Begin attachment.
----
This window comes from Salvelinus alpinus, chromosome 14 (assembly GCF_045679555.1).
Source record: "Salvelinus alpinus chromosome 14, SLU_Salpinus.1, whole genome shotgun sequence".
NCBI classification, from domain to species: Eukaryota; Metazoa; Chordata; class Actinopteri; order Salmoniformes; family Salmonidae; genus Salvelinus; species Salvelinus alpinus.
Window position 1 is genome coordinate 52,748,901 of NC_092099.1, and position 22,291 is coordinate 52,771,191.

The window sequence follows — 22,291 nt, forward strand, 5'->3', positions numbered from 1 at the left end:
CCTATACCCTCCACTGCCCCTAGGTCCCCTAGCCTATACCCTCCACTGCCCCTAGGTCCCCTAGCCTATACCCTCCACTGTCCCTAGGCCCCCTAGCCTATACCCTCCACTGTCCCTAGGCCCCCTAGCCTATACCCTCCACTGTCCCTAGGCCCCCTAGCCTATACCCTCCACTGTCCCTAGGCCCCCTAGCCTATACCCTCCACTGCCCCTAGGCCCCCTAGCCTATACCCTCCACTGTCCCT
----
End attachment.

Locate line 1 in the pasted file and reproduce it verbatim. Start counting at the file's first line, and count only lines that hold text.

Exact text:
This window comes from Salvelinus alpinus, chromosome 14 (assembly GCF_045679555.1).